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BMW’s Planned 24-Hour Endurance Test Was Cut Short

BMW’s endurance test at Sebring ended early due to mechanical issues…

Photo: Sam Cobb/BMW

BMW’s planned 24-hour endurance test with its LMDh car was cut short due to mechanical issues, it has been revealed, as the German manufacturer looks to make up for lost ground ahead of the BMW M Hybrid V8’s race debut in the Rolex 24 at Daytona.

The manufacturer’s LMDh project leader Maurizio Leschiutta confirmed to Sportscar365 that its test at Sebring International Raceway last month, which saw Cadillac complete a 24-hour run with its V-LMDh, ended early for BMW after several complications.

“We had some mechanical issues and some other mishaps,” Leschiutta said when asked about BMW’s runs since the first IMSA-sanctioned test at Michelin Raceway Road Atlanta in October.

“Sebring we had gearbox failure caused by a failure of the hybrid gear-drive. There’s a bearing in there which broke and we discovered it was perhaps not 100 percent.

“There was an [update] from Xtrac, which we’re running here now [at Daytona].

“We also had some engine problems but the gearbox issue cost us quite a bit of time in getting it changed.

“We went there with the objective of doing mileage and doing night running. We did have a lot of downtime with the car, which certainly wasn’t a help.

“But we carried on as soon as we got [the change] finished and then unfortunately we had an engine issue which stopped us in the end.

“We were planning to do extended running. We didn’t make the 24 hours.”

With six weeks until the Roar Before the Rolex 24, Leschiutta admitted they ‘don’t realistically’ have an opportunity for any other long-distance tests for its Dallara-chassied LMDh car prior to the IMSA WeatherTech SportsCar Championship season-opener.

BMW is taking part in this week’s IMSA-sanctioned test at Daytona International Speedway, where it is rolling out a second LMDh car for the first time as it attempts to play catch-up to the competition in the GTP class.

Leschiutta wouldn’t be drawn to the total mileage accumulated so far other than saying it’s “not enough” although acknowledged it’s been north of 10,000 kms.

“What we want to do is maximize the track time in the tests we have that are remaining, which is this sanctioned test where we want to run both cars,” he explained.

“To get up to speed also with all of the protocols and procedures, scrutineering, tech and so-forth and have everything running properly on the cars.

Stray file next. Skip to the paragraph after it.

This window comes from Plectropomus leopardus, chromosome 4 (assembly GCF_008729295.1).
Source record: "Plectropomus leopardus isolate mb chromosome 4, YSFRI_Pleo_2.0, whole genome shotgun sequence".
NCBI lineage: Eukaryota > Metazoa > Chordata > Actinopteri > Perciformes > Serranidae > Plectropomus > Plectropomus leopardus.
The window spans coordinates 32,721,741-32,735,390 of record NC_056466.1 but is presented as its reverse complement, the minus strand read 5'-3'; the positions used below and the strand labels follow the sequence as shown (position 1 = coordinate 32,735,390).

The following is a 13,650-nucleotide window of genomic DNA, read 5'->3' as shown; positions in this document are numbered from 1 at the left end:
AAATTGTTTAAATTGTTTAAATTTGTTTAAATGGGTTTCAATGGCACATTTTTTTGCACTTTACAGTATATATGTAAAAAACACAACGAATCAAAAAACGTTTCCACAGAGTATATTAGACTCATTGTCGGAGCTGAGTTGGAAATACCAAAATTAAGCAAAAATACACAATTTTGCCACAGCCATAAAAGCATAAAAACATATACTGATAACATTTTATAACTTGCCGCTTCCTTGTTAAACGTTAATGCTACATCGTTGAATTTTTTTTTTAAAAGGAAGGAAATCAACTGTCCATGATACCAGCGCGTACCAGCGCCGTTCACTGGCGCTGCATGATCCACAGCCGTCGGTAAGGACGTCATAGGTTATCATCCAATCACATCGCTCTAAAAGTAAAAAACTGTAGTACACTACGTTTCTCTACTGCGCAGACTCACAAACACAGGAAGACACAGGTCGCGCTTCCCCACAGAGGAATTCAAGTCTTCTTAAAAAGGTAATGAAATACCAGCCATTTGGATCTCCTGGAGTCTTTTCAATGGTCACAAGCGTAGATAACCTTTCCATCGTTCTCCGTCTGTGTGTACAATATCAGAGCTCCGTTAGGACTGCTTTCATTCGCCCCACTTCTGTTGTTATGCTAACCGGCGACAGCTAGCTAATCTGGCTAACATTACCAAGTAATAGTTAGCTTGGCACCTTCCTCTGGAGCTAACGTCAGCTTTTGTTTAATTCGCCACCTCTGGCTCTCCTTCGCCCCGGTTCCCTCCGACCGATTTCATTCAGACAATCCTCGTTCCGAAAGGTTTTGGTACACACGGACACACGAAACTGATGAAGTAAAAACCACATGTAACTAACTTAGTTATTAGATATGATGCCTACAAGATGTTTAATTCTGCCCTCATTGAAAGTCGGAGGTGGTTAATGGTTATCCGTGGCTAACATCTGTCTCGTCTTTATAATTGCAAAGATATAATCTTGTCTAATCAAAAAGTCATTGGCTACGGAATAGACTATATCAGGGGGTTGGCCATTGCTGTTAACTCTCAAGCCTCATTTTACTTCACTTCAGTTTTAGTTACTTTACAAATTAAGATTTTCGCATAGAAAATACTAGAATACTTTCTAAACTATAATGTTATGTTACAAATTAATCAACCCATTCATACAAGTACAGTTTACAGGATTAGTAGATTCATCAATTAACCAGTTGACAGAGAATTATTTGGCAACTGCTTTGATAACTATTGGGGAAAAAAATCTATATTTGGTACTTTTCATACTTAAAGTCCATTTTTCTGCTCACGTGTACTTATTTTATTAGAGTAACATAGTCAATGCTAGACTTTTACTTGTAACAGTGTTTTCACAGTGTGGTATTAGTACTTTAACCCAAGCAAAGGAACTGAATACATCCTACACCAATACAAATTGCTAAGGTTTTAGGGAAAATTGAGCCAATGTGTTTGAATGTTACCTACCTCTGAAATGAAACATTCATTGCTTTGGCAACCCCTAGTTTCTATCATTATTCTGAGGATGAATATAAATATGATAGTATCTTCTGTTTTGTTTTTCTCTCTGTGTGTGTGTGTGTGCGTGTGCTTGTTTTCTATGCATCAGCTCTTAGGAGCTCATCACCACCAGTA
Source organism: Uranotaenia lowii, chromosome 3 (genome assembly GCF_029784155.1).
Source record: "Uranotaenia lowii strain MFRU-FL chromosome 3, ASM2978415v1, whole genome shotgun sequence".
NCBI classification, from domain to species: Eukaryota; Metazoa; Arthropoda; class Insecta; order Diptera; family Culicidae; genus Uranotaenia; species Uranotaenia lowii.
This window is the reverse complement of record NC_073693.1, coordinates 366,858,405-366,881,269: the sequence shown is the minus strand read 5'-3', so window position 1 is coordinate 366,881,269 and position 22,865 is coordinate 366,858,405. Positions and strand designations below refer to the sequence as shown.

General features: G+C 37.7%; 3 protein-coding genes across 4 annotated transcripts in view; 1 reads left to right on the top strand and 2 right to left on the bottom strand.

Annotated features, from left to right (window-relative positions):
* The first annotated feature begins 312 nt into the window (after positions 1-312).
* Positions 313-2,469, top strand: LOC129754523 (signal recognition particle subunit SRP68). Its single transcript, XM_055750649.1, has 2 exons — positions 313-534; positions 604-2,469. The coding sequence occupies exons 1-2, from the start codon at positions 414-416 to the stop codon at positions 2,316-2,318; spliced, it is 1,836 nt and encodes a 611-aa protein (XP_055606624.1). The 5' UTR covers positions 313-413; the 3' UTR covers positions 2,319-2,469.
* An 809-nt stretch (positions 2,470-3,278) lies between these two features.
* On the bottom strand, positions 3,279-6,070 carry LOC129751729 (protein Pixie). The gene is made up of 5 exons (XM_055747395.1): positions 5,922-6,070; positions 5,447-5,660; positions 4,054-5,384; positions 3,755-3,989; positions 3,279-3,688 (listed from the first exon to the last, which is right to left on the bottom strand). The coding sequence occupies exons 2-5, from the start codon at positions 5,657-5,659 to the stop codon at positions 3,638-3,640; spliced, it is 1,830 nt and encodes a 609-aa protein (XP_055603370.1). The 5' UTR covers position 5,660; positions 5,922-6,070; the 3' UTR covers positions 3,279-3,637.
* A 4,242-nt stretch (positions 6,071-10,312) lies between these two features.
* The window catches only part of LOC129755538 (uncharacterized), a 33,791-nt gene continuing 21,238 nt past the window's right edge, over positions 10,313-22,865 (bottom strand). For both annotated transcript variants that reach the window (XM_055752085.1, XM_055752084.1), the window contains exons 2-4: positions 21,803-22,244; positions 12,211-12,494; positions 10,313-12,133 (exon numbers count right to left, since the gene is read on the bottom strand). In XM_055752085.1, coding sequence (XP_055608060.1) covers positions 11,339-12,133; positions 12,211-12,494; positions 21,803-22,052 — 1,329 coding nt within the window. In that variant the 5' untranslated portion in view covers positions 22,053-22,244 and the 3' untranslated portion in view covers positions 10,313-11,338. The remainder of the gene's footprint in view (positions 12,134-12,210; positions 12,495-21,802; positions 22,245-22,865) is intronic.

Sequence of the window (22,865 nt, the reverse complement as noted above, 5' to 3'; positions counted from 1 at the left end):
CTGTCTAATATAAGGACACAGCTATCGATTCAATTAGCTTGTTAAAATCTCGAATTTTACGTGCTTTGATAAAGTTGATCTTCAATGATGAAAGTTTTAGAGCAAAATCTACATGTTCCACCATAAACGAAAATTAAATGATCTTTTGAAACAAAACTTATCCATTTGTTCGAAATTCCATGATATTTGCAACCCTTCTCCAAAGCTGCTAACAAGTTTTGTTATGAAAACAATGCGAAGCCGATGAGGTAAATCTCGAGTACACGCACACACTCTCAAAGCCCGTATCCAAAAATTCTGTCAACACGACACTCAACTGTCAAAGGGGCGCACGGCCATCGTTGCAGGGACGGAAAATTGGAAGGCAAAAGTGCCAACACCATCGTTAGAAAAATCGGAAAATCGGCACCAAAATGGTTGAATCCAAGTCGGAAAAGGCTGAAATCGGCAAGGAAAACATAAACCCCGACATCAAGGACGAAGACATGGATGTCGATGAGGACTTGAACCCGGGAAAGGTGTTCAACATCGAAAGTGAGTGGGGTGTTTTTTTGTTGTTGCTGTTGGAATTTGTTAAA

“We have one more test in Austin, on Dec. 15. It’s a two-day test, where we we’ll have a little bit of night running, trying to get the mileage under our belts.

“Our objective there is to also roll out the second race car.

“We want to reach the Roar prepared with the cars in [the] best possible condition and focus on the operations.”

When asked if there had been considerations to intensify its testing program given the recent setback, Leschiutta indicated they’re already at the limit of what can be done from a scheduling point of view.

“I think it’s a law of dimensioning returns,” he said. “We’re already testing every other week and to try and intensify something like that just puts too much strain on everything.

“The analogy I’m starting to use with some of the folks on the project team is that it’s like when you have an exam and you cram in the last few minutes and sometimes you wonder if it’s better to just stop and to maybe get a good night’s rest and be clear in the head when you approach your exam.

“So trying to do too much in the end may not be the best solution. We already have a very tight schedule. One test every two weeks is a lot. We’ll need to make the best of it.”

He added: “What’s been challenging, and probably most of the entrants in the series have found, is the supply chain, 360 degrees around, has been put under stress.

“The arrival of parts have been just in time, at the last minute, and this is not the best for organizing our work.

“We’re trying to cope with this as best we can.

“It’s certainly not a comfortable situation, not one we would like, but then I guess we knew that when we started into the program because it was an 18-month program from a clean sheet of paper into the first race which is also a grueling 24-hour race.

“It was a big ticket to fill. Now we just have to roll up our sleeves and try to get the job done as best we can and put our best effort in for the Roar.”

John Dagys is the founder and Editor-in-Chief of Sportscar365. Dagys spent eight years as a motorsports correspondent for and SPEED Channel and has contributed to numerous other motorsports publications worldwide. Contact John

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